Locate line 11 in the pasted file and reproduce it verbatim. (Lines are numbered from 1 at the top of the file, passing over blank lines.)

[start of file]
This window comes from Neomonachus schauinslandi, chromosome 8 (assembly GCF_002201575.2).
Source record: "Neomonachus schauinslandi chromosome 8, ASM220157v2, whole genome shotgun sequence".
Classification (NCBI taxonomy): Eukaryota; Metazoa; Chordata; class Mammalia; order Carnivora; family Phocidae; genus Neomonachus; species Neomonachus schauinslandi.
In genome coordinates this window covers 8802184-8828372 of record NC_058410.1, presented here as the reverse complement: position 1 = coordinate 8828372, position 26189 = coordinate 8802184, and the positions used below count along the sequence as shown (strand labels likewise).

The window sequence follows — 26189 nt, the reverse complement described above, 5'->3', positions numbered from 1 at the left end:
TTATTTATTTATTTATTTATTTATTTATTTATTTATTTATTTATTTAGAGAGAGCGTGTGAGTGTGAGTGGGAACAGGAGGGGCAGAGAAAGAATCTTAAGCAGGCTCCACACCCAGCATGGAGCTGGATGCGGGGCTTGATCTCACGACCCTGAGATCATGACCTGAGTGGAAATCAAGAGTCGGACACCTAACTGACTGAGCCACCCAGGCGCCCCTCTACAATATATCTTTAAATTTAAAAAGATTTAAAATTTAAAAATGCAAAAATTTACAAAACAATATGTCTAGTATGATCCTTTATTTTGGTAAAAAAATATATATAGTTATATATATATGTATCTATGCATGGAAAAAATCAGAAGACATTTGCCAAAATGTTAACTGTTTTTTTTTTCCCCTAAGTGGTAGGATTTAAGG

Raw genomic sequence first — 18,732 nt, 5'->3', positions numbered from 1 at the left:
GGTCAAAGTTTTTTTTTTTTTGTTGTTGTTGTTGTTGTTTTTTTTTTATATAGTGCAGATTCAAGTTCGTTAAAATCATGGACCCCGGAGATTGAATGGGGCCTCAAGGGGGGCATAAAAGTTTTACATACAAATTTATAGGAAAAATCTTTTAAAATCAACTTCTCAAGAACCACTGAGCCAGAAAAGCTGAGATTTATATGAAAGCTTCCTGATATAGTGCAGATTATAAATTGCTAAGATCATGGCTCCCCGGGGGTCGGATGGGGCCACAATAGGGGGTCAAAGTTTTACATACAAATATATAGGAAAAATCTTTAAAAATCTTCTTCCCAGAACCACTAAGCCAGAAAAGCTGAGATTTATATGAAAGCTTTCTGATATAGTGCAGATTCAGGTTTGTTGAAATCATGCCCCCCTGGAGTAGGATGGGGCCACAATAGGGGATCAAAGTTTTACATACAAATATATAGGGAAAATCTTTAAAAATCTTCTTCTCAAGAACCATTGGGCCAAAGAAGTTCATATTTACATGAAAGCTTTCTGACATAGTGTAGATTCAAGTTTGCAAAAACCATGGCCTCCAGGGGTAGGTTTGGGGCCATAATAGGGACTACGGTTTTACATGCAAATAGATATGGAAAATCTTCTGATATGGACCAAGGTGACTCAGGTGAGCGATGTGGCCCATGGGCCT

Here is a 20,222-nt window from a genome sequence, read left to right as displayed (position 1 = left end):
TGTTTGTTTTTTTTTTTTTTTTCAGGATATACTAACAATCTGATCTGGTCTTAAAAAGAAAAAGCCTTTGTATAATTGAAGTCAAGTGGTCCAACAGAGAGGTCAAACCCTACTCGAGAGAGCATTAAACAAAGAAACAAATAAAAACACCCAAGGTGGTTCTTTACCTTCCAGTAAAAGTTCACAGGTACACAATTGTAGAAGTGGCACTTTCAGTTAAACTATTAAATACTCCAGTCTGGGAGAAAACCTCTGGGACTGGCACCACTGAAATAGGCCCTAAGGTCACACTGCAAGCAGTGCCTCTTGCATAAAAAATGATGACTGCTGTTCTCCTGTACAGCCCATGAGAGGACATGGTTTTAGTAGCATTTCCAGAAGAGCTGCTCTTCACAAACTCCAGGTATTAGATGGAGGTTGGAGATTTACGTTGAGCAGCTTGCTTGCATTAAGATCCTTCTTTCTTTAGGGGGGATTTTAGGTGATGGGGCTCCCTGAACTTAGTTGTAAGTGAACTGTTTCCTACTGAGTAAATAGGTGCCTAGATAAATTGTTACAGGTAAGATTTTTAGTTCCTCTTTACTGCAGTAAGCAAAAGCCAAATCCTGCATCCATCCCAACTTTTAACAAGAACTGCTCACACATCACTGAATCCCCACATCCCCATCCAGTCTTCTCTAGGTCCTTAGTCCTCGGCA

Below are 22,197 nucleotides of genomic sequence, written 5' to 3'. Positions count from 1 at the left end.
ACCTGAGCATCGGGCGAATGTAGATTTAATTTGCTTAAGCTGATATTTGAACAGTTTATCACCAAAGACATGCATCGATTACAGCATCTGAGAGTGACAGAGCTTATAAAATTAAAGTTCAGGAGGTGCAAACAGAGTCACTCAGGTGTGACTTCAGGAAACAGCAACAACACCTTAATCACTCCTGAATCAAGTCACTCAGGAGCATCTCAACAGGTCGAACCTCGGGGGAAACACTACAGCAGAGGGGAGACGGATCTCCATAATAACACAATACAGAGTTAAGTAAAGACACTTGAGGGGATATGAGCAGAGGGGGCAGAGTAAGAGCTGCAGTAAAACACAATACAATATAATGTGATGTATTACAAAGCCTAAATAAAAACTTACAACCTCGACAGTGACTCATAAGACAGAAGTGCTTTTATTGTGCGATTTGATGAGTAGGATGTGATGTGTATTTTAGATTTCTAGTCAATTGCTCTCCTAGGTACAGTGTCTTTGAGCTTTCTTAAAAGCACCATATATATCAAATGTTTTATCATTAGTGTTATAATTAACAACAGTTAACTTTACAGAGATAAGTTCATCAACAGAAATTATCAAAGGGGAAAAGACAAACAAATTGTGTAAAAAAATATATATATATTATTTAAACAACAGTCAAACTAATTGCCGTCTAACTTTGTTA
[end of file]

Below are 22,197 nucleotides of genomic sequence, written 5' to 3'. Positions count from 1 at the left end.